Last year, a federal court in Chicago ruled that immigration detainers violate federal law because they are not supported by warrants. The law allows Immigration and Customs Enforcement, or ICE, to detain a person without a warrant, but only if it has reason to believe the person “is likely to escape before a warrant can be obtained for his arrest.”
ICE acknowledged that it didn’t make that determination for every person but argued it didn’t need to because, by definition, any undocumented person arrested is likely to escape once released. U.S. District Judge John Z. Lee rejected that argument, noting that federal authorities had ample time to obtain a warrant if an undocumented person was being held in law enforcement custody on an unrelated matter.
“(The immigration detainers) are basically as good as a postcard, for legal purposes,” said Mark Fleming, an attorney at the Chicago-based National Immigrant Justice Center and one of the attorneys in the case.
Trump didn’t create the idea of stripping funding from sanctuary cities, but he is the megaphone that brought it to the masses. In the last decade, Republican lawmakers in Washington have introduced at least 19 bills with a similar goal.
Some single out specific funds, such as the Community Development Block Grant, a program created in the 1970s to combat poverty in cities. Chicago alone is expected to receive at least $72 million from the program this year to build or rehabilitate affordable homes and to pay for an array of services for low-income residents.
The Edward Byrne Memorial Justice Assistance Grant program, which injects funds to local law enforcement agencies, including at least $9.6 million to the Chicago Police Department, has also been in the chopping block.
Bill Ong Hing, a law professor at the University of San Francisco and director of the Immigration and Deportation Defense Clinic, pointed to ironic parallels between Trump’s threat to financially punish sanctuary cities and legal arguments made by conservatives in opposition to Obamacare.
Conservatives, including 26 states and the National Federation of Independent Businesses, challenged two key provisions of the healthcare law. One required most Americans to purchase health insurance or pay a penalty. The second required states to expand their Medicaid programs or lose all federal funding for them.
The court ruled that the federal government had the authority to tax individuals who do not buy health insurance. But it also said that Washington could not unilaterally cut Medicaid funding to force a state to participate in Obamacare through an expansion of Medicaid.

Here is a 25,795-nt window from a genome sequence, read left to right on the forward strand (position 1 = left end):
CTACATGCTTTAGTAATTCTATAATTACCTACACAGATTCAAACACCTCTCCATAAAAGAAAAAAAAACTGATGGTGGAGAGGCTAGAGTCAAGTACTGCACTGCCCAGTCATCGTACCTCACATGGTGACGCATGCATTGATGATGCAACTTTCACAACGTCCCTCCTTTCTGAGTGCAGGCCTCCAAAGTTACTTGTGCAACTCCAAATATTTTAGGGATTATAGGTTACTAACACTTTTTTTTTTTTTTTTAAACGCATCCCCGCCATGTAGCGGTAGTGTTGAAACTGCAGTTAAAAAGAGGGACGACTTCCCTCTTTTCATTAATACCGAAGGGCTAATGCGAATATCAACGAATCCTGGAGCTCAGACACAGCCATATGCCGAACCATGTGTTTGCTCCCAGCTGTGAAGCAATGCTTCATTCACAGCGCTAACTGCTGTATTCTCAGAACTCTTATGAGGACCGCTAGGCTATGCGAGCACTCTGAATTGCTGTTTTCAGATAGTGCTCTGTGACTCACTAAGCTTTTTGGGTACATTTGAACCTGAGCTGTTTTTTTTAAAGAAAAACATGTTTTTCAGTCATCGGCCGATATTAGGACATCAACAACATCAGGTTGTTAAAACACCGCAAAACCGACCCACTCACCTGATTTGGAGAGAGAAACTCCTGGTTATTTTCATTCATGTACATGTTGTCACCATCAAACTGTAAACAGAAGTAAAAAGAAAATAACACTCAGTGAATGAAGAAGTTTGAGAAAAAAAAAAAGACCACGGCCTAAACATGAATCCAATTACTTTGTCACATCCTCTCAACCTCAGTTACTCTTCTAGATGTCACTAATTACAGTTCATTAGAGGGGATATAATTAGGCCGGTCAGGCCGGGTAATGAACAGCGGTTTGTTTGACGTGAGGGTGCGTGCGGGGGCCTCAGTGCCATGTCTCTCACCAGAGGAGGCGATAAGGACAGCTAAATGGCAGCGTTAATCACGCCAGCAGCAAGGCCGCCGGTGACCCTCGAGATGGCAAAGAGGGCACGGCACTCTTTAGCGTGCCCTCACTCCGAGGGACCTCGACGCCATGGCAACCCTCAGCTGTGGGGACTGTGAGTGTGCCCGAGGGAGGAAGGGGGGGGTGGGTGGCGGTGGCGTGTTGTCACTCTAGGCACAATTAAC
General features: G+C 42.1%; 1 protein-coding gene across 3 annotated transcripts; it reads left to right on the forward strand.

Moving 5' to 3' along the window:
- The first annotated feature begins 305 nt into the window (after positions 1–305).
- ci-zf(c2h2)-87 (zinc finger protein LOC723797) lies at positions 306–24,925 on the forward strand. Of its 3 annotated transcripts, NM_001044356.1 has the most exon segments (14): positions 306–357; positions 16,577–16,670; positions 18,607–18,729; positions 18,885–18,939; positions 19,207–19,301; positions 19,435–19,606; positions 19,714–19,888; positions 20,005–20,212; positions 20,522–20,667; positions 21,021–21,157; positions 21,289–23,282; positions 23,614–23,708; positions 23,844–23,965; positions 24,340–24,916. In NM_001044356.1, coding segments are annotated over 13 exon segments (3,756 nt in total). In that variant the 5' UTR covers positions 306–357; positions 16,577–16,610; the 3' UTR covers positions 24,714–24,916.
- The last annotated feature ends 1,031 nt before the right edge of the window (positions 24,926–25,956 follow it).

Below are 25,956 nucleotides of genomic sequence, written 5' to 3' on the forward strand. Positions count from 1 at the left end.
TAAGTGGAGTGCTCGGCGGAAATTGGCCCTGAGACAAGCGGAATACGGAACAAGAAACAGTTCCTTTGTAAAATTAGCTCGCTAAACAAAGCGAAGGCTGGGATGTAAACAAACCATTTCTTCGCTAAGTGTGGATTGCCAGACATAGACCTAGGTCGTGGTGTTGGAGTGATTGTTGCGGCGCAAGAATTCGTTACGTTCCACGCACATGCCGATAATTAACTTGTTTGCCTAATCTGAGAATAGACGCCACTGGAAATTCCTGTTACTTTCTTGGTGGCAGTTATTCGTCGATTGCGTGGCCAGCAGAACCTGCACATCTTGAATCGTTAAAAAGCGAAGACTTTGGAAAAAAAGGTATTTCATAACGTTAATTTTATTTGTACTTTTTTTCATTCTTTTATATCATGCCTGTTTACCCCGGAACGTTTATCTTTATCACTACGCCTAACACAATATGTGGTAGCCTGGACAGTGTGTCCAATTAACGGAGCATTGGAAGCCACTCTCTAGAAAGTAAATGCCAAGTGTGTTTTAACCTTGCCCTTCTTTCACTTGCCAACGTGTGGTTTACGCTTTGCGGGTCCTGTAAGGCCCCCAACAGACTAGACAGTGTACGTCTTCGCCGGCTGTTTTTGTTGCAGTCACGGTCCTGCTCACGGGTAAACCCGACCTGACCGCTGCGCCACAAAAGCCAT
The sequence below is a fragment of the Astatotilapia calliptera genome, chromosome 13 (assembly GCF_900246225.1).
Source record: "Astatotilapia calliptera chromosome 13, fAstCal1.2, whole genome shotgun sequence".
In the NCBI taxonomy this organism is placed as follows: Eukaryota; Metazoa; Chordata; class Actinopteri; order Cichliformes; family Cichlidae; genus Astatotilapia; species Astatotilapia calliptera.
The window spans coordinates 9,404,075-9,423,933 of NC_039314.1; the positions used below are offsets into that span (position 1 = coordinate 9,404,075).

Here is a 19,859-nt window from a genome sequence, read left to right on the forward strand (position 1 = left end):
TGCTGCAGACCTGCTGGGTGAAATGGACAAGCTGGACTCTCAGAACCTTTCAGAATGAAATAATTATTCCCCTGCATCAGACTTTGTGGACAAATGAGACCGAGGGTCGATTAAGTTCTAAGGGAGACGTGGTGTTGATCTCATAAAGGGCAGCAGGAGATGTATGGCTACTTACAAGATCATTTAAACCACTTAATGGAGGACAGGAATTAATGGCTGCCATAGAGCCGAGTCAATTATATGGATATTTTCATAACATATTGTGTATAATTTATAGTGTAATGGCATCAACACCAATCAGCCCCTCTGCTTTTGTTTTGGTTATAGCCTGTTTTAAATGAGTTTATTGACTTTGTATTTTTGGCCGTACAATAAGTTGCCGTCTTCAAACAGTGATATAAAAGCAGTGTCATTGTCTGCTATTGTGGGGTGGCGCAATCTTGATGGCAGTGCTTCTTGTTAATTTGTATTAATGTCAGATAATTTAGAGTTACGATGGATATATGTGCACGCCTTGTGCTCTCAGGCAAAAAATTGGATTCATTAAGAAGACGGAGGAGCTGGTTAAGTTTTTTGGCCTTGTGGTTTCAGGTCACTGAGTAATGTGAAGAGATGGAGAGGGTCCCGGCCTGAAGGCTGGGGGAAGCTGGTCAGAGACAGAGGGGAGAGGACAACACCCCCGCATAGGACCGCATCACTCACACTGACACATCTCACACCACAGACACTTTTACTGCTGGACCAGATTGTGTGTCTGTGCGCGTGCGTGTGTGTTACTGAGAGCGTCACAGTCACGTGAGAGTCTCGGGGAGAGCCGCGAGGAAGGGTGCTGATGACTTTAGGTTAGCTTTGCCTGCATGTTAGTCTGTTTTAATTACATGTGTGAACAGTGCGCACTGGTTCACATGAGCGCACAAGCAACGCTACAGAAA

Applying the same logic to the sanctuary city debate, Ong Hing said it could be unconstitutional to cut all federal funding to cities. One exception, he said, could be funds closely related to immigration enforcement, including reimbursements to local law enforcement for the costs of detaining undocumented immigrants.
However, the executive order specifically shields funding for law enforcement purposes.
In Chicago, federal aid mostly funds the city’s social safety net.
For city government proper, federal funding accounts for about 15 percent of the estimated $10 billion total revenue for fiscal 2017. Most of the federal money comes in form of grants, including more than $100 million to combat homelessness and preserve affordable housing.
The city also expects $178 million in federal funds for infrastructure projects, such as fixing roads and bridges. That money is separate from anything that might be contained in a $1 trillion national infrastructure plan proposed but not detailed by Trump.
The Chicago Public Schools and the Chicago Housing Authority receive the biggest chunk of federal funding after the city.
CPS expects to receive $861 million, including more than $300 million as part of a program to help underwrite education for low-income students who comprise more than 80 percent of youngsters enrolled in Chicago schools. The federal government also injects some $208 million into CPS to feed low-income children.
The $826 million in federal funds flowing into the Chicago Housing Authority accounts for more than 90 percent of the revenue the agency receives to administer public housing and housing voucher programs.
Meanwhile, the city college system expects $165 million in grants to help low-income students pay for tuition and fees, for developing new programs and for an array of student services, such as financial counseling.
The Chicago Transit Authority expects to receive more than $292 million in federal money for capital improvement projects, including upgrades to the O’Hare Blue Line, purchasing or repairing rail cars and buses, and the purchase and installation of a security system in CTA facilities and vehicles.
The Chicago Park District doesn’t detail its federal funding by year, but its 2017 budget says the agency expects nearly $4 million in federal grants to help pay for capital improvement projects in the five years ending in 2021.